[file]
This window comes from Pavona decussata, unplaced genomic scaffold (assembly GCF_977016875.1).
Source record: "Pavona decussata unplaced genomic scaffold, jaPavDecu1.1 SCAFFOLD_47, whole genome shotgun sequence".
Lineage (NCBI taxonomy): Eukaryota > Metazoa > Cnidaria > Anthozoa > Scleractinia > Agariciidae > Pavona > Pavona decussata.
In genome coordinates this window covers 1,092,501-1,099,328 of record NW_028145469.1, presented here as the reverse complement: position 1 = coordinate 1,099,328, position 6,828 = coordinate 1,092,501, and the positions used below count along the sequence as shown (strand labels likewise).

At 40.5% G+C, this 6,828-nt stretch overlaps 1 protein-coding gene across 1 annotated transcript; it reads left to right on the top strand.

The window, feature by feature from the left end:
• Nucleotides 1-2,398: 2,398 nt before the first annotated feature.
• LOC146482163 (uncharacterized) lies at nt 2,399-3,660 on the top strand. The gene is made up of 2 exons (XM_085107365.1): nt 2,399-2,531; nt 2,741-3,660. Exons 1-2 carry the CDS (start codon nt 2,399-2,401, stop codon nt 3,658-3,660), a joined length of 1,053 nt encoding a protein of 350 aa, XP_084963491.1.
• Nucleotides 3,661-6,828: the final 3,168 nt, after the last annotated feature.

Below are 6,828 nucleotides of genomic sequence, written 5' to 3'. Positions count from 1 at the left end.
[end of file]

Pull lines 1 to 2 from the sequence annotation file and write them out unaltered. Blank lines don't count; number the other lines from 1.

This window comes from Pavona decussata, unplaced genomic scaffold (assembly GCF_977016875.1).
Source record: "Pavona decussata unplaced genomic scaffold, jaPavDecu1.1 SCAFFOLD_47, whole genome shotgun sequence".